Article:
President Barack Obama’s Environmental Protection Agency, headed by Lisa P. Jackson, a former environmental regulator in New Jersey, has sought to limit mountaintop removal mining at every opportunity. The industry uses the practice, in which the top of a mountain is sheared off to extract the coal within, to reach coal that cannot be reached by ordinary underground mining. Because the waste from the process is dumped in surrounding valleys, the EPA is heavily scrutinizing mountaintop mining for its impact on streams in possible violation of the Clean Water Act.
The EPA also has made moves to more ambitiously regulate coal ash, the toxic material left over after coal is burned for energy.
Most strikingly, the agency in late 2009 issued a finding that greenhouse gases pose a danger to human health — which could open the door to federal emissions controls.
The attitude of the coal industry to these developments, shared by many who live and work in Appalachia, can be neatly summed up in a billboard erected by the industry group “Friends of Coal” that greets drivers on Interstate 64 in Beckley, W.Va. It states: “Don’t let EPA bureaucrats take away our coal jobs.”
“What comes next?” Mr. Watzman ventured. “I don’t think it’s so much a surprise to us as a philosophy of where they’re going. I think it’s a surprise the speed with which they advanced the regulatory agenda and I think the expansion of the regulatory agenda beyond what has traditionally been a focus on use issues to production issues.”
As the administration aggressively pursued its agenda, Congress remained flat-footed. A bill loathed by coal producers and users to establish a cap-and-trade system, essentially putting a price on carbon emissions, passed the House but was blocked in the Senate as coal-state Democrats and a united Republican caucus never signed on. In a weak economy, anything that could raise prices for energy consumers was toxic.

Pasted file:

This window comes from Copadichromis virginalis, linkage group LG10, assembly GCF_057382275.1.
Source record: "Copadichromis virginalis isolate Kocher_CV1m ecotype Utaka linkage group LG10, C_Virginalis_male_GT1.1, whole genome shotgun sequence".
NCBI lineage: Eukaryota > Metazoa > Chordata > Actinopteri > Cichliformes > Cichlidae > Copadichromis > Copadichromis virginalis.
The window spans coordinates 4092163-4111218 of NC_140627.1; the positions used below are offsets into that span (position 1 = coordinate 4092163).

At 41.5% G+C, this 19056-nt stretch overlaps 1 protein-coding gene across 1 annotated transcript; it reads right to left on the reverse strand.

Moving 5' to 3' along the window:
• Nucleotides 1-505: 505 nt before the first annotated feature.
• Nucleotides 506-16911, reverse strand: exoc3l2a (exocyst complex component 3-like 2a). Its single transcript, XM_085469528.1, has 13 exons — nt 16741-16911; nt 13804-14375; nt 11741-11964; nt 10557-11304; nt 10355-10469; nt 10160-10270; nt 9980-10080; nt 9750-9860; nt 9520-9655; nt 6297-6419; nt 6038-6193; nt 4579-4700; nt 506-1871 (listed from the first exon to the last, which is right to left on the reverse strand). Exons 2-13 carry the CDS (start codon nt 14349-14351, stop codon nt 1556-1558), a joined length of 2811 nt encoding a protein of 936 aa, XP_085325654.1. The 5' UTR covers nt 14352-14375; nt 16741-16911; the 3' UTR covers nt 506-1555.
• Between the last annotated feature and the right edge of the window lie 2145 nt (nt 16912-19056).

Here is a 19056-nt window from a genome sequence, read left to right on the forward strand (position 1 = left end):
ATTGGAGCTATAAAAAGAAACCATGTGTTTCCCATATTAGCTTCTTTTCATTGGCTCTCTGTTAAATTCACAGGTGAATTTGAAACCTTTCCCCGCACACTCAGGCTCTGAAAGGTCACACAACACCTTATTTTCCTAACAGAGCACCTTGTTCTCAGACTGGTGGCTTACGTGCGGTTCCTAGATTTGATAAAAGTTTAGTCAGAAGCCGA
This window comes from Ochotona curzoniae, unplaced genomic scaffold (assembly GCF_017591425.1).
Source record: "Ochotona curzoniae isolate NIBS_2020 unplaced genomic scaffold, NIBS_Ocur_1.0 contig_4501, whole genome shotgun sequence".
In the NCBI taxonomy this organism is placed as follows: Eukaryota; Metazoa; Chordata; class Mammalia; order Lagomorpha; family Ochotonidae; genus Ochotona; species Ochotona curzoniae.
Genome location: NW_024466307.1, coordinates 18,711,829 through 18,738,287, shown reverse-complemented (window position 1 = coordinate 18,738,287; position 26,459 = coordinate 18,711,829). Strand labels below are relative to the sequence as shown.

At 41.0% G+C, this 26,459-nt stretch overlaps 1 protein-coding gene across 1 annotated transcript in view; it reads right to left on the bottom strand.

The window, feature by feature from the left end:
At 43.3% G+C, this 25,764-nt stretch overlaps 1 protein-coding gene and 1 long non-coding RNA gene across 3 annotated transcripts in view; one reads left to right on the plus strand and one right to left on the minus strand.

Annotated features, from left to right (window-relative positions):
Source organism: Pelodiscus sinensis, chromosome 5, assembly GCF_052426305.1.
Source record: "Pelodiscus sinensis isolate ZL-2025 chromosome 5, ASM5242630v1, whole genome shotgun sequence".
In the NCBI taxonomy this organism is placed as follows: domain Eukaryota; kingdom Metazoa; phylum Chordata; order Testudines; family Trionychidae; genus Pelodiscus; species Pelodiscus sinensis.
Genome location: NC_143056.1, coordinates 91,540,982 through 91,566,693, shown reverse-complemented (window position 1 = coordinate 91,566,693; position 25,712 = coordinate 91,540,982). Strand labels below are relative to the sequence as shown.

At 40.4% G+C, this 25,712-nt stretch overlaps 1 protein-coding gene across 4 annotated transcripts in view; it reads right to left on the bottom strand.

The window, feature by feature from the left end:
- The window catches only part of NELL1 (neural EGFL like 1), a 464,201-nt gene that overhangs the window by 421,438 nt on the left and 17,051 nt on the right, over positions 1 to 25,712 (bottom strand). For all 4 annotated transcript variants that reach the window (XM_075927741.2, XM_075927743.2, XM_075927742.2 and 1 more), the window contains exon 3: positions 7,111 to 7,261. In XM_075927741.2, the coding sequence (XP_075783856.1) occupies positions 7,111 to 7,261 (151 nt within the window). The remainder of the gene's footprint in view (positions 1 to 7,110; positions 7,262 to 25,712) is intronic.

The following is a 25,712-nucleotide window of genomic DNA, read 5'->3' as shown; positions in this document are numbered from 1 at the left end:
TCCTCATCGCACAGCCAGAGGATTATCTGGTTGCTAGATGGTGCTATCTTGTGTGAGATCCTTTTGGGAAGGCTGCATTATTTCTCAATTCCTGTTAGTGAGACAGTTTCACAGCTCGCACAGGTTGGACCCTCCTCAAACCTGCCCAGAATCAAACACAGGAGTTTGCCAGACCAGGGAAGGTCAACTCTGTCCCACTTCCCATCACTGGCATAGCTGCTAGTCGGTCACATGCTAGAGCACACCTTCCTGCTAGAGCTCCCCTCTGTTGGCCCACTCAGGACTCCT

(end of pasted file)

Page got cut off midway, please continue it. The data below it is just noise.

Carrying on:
The gridlocked Senate had no stomach for the reverse course, either. A proposal by Sen. Lisa Murkowski, R-Alaska, to bar the EPA from regulating greenhouse gases was defeated. But a similar strike against the administration — perhaps in the form of a two-year moratorium on greenhouse gas regulation — is possible with the Republicans gaining six seats in the upper chamber in this month’s midterm elections.
The politics of coal know no party in West Virginia. In two of the state’s key races this fall — Rep. Nick Rahall against Spike Maynard for the state’s third U.S. House district and Gov. Joe Manchin against John Raese for Senate — it often seemed like the candidates were competing to see who could bow most majestically before the throne of King Coal.
Mr. Rahall, a 17-term Democrat who survived in a tough race against the former state Supreme Court justice, bragged about using his clout to blunt anti-mountaintop mining sentiment in the Democratic Party. The Democrat, Mr. Manchin, who won his race to fill the seat of the late Sen. Robert C. Byrd, memorably put a rifle shot through a replica of the cap-and-trade bill in a television ad. He also filed suit against the EPA last month for its tougher scrutiny of mountaintop removal permits